Tech support and crypto scams

Sometimes, a fraudster can convince their target to provide remote access to their computer.

The suspect shows the person a fraudulent crypto-investing website that promises substantial returns. In many cases, people will continue investing until it becomes clear that their funds cannot be withdrawn.

In some cases, fraudsters may claim to use an investor’s money to buy digital currencies and then cut off all communication after receiving the funds.

RCMP Supt. Brent Taylor of the federal RCMP Financial Integrity Program in B.C. said growth in the scams is not unnoticed.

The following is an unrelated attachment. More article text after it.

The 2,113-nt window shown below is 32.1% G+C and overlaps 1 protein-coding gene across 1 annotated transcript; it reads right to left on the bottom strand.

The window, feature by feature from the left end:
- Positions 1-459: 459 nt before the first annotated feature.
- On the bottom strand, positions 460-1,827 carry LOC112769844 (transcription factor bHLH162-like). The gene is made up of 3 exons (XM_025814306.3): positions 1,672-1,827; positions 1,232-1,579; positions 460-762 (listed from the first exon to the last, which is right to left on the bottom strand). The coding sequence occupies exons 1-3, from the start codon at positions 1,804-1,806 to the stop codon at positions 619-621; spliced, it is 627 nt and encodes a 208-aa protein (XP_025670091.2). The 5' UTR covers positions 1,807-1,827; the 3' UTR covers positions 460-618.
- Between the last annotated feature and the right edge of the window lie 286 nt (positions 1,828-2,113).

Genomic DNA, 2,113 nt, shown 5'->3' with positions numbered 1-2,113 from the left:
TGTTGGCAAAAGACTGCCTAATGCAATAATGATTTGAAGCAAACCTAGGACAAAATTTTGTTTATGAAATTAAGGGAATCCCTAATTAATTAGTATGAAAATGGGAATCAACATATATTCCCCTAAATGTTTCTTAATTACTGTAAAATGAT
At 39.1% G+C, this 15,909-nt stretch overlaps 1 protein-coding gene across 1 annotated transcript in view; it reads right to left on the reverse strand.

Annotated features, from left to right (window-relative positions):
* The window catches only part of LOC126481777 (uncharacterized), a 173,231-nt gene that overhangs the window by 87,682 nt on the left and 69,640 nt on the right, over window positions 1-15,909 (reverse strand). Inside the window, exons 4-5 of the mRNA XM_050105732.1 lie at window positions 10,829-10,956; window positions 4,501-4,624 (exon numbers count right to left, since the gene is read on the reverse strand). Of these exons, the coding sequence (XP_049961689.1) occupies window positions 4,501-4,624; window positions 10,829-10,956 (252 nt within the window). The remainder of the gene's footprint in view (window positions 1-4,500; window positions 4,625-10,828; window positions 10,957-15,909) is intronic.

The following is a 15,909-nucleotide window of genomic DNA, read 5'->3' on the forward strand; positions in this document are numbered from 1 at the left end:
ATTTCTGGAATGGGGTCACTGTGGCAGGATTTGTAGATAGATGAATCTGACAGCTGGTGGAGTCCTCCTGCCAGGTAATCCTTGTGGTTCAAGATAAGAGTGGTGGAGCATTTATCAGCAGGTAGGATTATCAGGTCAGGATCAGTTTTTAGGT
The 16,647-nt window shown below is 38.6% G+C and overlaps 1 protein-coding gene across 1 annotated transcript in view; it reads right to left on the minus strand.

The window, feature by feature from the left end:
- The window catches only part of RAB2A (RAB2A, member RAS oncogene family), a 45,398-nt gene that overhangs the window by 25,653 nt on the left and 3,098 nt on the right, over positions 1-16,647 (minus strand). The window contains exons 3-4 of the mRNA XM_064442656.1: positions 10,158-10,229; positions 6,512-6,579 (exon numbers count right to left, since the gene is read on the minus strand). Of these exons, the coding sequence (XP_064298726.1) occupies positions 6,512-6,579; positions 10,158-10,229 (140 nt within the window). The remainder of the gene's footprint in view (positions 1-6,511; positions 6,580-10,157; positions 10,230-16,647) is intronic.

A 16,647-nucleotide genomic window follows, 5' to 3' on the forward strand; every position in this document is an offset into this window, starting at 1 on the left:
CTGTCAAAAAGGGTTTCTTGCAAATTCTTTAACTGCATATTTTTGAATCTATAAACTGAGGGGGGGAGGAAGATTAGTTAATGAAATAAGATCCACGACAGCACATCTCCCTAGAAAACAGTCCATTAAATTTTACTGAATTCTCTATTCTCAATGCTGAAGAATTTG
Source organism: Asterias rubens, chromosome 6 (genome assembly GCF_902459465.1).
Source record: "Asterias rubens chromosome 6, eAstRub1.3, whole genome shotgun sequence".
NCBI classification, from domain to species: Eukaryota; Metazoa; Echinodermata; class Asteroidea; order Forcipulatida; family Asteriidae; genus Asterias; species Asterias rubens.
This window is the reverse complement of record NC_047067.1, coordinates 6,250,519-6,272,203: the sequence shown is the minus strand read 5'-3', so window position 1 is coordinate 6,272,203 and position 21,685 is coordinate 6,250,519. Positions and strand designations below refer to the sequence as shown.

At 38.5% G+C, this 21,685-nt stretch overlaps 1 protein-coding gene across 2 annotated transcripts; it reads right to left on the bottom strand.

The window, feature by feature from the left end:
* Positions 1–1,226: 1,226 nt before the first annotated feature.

“Police enforcement cannot stop this activity without the assistance of the public. Better educating yourself using legitimate sources before investing is key,” Taylor said. “Doing your homework can go a long way toward protecting your money and investments.”

Derek Manky, chief of security insights and global threat alliance for Fortinet, a California-based company with operations in Burnaby, said the surge in cryptocurrency use corresponds to cyber crooks targeting its use, too.

“These days, almost all ransomware attackers demand payments via some form of cryptocurrency — this also extends to fraudsters and cybercriminals in general, too,” Manky said.

He said cryptocurrency scams make it a lot harder to identify who the actual person behind the keyboard is and it doesn’t leave easily followed paper trails. “Bad actors are also undoubtedly able to leverage fear, uncertainty and doubt when it comes to cryptocurrency, too. It’s such a comparatively new technology that many people still don’t fully understand it.”